The eBPF - 2

In this blog, we will continue with tracing. We'll aim to get a basic understanding of:

  • How processes work

  • Exit codes

  • Forking of processes

  • Exit tracepoints (of the execve() syscall)

Recommended reading: If you've not read the first article, please read eBPF-1.

A bit about processes and forking

  • When you run a command in a terminal, bash will first call the fork() system call.

  • This creates a new child process that is almost an exact copy of the original bash process in which you typed your command.

  • In the child process, (after the fork()), bash calls one of the exec*() functions - in this scenario - execve() to replace its process image with that of the command that you just ran.

  • In the context of the above screenshot:

    • (on the left terminal) We echoed our bash (parent) process id. Then we ran a few commands - we can see how the pids of the process that spawn are different from the original parent.

    • The pids on the right are children of the original process. Once the commands finished running, they returned control back to the original parent process.

Let's contrast this and spawn a new process without forking. We'll need to write a little code for this.

#include <stdio.h>
#include <unistd.h>

int main(void)
    char *margs[] = {"/bin/id", NULL, NULL, NULL, NULL };
    int rc = execve(margs[0], margs, NULL);
    printf("If all goes well, we don't see this %d\n", rc);

    return rc;

Let's compile this

gcc exec_test.c -o exec and run the code.

In the above snapshot, you can see that the 'exec_test' process, and the /bin/id process have the same pid - 8241.

Now let's contrast the above scenario, by modifying this code to fork before running a command.

#include <stdio.h>
#include <unistd.h>
#include <sys/types.h>

int main(void)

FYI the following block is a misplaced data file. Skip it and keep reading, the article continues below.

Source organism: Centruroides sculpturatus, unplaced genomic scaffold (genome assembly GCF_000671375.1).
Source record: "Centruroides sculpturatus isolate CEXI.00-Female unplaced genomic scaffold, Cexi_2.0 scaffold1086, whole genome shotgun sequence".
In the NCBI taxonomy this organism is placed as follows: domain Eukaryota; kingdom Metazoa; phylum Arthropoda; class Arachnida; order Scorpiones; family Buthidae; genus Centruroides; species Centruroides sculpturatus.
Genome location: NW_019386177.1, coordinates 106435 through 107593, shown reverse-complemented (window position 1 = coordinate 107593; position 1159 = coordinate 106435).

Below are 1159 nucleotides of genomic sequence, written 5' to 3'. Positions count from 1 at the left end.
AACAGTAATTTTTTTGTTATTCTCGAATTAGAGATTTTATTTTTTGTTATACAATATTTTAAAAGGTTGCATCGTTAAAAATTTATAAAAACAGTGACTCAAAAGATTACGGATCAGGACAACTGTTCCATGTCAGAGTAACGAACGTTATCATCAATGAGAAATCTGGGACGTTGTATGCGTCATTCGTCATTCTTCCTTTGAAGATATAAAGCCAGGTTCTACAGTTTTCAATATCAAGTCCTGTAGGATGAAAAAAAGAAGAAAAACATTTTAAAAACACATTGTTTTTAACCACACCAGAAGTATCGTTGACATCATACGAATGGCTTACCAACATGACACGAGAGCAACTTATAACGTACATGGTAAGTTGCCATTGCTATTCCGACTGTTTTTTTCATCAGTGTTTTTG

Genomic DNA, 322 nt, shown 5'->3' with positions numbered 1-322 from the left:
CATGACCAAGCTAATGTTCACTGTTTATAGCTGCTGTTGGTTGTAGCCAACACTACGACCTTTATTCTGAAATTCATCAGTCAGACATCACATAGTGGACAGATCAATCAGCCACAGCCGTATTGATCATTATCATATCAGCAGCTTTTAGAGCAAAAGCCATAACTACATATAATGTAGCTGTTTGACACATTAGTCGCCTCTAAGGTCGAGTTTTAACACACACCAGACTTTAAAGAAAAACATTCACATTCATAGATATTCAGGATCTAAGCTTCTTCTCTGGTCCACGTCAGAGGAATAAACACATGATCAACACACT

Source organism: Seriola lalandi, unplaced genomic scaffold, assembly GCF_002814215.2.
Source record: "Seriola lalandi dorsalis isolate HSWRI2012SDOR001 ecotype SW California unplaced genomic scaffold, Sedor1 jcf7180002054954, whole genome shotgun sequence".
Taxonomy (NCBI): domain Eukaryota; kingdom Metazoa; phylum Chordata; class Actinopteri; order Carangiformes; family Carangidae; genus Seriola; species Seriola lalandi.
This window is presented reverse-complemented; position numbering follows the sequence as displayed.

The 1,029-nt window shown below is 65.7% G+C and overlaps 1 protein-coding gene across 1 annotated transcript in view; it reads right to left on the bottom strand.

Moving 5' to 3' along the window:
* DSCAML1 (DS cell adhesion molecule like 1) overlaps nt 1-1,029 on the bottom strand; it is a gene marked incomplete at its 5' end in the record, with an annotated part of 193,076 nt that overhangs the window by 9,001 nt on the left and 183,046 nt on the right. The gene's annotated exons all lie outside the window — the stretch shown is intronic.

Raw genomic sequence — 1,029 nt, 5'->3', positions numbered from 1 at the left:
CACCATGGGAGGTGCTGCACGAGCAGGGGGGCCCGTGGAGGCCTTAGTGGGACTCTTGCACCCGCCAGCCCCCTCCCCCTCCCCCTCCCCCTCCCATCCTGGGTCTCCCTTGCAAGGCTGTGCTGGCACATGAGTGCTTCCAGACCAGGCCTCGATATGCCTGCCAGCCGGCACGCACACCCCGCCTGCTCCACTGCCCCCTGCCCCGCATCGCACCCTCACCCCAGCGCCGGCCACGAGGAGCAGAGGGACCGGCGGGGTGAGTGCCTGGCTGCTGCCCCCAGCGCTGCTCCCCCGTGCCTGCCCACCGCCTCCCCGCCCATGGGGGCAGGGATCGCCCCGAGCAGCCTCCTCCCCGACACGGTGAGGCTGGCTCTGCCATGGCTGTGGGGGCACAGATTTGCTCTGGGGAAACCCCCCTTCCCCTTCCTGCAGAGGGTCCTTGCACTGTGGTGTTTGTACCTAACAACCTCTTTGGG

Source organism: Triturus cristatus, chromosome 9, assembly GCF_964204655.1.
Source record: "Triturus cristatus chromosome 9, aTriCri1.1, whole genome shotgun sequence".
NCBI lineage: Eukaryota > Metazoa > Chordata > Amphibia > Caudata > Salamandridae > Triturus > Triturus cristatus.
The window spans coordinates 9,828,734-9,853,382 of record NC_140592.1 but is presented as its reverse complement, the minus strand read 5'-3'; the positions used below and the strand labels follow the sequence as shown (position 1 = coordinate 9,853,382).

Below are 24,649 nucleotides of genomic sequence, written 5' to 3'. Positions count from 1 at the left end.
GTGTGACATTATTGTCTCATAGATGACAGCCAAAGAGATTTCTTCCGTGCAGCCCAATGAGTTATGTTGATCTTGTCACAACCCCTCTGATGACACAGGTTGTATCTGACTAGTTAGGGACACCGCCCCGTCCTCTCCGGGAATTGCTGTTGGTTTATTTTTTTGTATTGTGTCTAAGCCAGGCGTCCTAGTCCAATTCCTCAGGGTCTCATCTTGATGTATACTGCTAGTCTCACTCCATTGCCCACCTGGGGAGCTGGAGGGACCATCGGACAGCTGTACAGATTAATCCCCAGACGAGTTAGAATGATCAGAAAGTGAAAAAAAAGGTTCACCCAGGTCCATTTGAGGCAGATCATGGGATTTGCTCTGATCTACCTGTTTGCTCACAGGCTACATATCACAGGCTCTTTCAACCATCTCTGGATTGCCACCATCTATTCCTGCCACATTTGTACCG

int pid = fork();
    int rc = 0;

    if (pid ==0) {
        printf("I am the child\n");
        char *margs[] = {"/bin/id", NULL, NULL, NULL, NULL };
        rc = execve(margs[0], margs, NULL);
        printf("We should not see this %d\n", rc);
    } else {
        printf("I am the parent\n");
    return rc;

The above code should be mostly self-explanatory. The part about pid == 0 can be explained using the man 2 fork page. A screenshot of the relevant portion of the man page is below.

Let's compile this

gcc fork_exec_test.c -o fexe and run the code.

We can see that the fexe process forked and the /bin/id is run under a new process id .i.e 8276 and 8268 respectively.

What is a process image?

A process image is a snapshot of everything that is needed to run or resume a process. This includes:

  1. The code (or text) of the program.

  2. The current activity represented as the program counter.

  3. The processor's registers.

  4. The program stack which contains local variables.

  5. Memory which includes global variables.

  6. A list of open files or I/O ports.

  7. The program's data, which consists of static and dynamic variables.

In the above bits of C code, do you notice that some printf statements state something to the tune of 'We shouldn't see this'? That is because, the execve() syscall does not really 'exit' in a traditional sense - unless there is some exception, and the exit code is something other than 0. Go ahead, and put the name of a non-existent binary, compile, and run the programs again. You'll see something like the screenshot below. We get the return value (rc) in the entry point trace.